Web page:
Hip Impingement, OR Femoroacetabular Impingement (FAI)
The hip is a deep ball and socket joint that connects the femur (thigh) with the ilium (the pelvis). The head of the femur sits within a socket called the acetabulum at the pelvis.
The deep socket structure of the joint allows for great stability. It also allows for movement in all directions, making it a very mobile and clever joint!
A must for a happy and healthy hip is ideal activation of the muscles surrounding the joint, throughout all movement. This ensures that the ‘ball’ remains positioned centrally in the ‘socket’ with movement to decreas stress and strain on the structures at the joint.
Muscles that are important to movement at the hip are – the hip flexors (ilopsoas, rectus femorus), the hip extensors (glutes, hamstrings), the rotators (glutes, and deep rotators at the hip) and the adductors and abductors (TFL and adductor group).
What is hip impingement and what causes it?
Hip impingement is what happens when the ideal activation of the muscles surround the hip joint is lost… and as a result the ‘ball’ isn’t centralised (kept at the centre) of the hip socket! As a result, stress and strain builds up at the structures surrounding the joint where ‘impingement’ or contact between the femur and pelvis occurs.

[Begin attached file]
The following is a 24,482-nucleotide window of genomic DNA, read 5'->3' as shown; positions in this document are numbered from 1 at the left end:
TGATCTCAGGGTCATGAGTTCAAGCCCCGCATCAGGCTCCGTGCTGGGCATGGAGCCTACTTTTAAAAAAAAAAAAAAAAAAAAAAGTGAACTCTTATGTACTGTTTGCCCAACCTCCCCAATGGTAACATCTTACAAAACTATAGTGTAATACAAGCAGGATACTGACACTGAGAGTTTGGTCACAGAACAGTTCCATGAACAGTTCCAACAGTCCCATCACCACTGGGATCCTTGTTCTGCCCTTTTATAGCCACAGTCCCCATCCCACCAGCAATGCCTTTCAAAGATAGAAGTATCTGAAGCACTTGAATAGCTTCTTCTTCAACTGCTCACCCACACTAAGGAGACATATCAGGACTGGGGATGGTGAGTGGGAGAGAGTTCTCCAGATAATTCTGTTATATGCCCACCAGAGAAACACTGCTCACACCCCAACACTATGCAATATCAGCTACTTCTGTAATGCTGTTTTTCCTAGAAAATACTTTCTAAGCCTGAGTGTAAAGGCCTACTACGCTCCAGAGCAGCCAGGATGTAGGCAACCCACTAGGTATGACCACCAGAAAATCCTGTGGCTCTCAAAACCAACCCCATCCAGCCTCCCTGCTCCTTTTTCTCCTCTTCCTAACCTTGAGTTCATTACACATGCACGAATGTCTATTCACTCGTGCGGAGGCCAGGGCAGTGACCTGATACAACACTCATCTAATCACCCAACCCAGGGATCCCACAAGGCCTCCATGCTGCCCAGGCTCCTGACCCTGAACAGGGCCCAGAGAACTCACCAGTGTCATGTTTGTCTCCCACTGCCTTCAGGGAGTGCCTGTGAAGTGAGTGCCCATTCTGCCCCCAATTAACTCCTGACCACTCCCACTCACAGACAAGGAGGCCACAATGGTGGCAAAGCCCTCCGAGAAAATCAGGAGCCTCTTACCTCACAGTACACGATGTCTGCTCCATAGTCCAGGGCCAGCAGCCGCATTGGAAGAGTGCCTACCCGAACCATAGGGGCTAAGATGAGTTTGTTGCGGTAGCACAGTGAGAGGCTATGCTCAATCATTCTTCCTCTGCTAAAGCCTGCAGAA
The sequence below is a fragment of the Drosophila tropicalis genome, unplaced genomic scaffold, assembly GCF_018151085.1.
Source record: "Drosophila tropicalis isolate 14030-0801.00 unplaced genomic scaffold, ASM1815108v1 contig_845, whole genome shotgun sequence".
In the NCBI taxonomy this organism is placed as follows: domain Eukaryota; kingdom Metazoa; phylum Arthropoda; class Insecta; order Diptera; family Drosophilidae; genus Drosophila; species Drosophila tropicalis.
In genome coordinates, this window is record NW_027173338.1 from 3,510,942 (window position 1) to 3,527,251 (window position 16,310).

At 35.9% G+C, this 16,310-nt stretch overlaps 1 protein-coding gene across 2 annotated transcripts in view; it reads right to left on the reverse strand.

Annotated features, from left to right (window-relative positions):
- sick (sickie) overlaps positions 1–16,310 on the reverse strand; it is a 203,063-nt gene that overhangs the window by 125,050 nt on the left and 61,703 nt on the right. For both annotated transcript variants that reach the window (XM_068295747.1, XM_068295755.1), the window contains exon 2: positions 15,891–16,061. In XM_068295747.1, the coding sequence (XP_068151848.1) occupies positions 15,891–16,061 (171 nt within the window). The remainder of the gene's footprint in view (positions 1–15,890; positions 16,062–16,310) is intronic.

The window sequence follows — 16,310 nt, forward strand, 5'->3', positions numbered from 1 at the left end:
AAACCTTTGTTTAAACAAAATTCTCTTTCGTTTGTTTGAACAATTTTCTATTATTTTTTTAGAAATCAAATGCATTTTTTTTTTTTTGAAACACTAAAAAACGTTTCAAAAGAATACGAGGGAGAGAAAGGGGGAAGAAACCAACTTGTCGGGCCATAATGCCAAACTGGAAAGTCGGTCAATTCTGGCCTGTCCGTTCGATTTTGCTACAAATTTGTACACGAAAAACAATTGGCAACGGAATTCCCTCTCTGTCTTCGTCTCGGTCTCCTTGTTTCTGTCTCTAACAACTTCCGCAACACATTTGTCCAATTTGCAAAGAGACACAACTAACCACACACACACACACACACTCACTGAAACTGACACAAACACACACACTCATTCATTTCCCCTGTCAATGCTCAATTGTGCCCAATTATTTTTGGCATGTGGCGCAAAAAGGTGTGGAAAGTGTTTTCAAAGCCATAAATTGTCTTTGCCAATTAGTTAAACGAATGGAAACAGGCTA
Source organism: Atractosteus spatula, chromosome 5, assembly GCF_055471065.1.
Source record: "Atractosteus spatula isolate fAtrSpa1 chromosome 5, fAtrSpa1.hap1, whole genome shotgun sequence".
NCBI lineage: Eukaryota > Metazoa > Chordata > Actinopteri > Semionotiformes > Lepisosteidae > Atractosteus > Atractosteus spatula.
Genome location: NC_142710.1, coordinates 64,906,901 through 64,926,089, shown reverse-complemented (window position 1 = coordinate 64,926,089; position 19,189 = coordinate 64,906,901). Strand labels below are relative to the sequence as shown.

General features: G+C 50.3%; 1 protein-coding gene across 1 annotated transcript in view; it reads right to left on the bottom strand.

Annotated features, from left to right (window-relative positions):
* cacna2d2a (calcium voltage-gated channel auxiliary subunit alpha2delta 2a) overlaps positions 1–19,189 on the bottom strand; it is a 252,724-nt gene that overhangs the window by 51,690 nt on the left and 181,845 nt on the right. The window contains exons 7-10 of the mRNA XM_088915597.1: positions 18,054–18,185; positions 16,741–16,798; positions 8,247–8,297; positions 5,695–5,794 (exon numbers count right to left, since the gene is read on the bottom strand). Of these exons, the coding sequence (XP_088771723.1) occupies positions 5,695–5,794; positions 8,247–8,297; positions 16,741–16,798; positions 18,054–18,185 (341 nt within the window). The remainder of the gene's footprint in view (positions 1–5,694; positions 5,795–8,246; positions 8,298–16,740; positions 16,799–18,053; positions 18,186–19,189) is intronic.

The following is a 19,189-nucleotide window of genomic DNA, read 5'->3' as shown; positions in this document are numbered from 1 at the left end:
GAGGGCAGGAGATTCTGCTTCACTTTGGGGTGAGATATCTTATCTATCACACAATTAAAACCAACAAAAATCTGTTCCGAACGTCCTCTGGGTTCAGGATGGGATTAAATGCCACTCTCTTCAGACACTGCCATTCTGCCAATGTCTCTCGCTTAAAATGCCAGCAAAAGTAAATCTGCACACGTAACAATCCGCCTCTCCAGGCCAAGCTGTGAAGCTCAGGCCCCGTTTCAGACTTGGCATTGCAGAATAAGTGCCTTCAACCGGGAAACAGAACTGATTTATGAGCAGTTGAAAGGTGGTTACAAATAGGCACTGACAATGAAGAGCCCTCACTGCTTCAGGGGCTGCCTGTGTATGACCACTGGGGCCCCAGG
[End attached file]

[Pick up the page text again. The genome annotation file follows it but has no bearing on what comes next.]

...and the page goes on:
Congenital (born with) anatomical variances in the shape of the hip joint may also contribute to hip impingement. For example, if the ball has an unideal shape, or the socket is too deep, movement at the hip will be limited and impingement more prevalent.
Here are some photos:
What are the symptoms of hip impingement?
Some impingement is normal, but excessive impingement may be associated with pain and injury.
The symptoms of excessive hip impingement are…. Pain at the hip, usually localised, usually sharp and quite severe.
How does Physiotherapy treat hip impingement?
Your Physio will perform a full assessment of your condition. We are looking carefully at the way your hip moves as well as how you move and perform day to day movements such as walking, squats and kneeling etc. We will also test the strength in your hip muscles and other muscles which help control the hip.
We will then treat tight muscles to improve the movement in your hip, teach you how to move to better protect your hip and look to strengthen your hip to take pressure off the sore area.
In a small percentage of cases, a significant contributing factor to the hip impingement are structural abnormalities at the femur and pelvis. Where this is present, we treat it exactly the same way, but acknowledge that referral for review by an orthopaedic surgeon may be required if the limitation is significant and if pain is severe.
What will we ask you to do to manage hip impingement?
We may ask you to avoid aggravating activities and postures short term. We will ask you to perform exercises at home to strengthen your hip and practice new ways of moving to reinforce the improvements.
We want you to understand your condition so ask you to be involved in your treatment every setup along the way.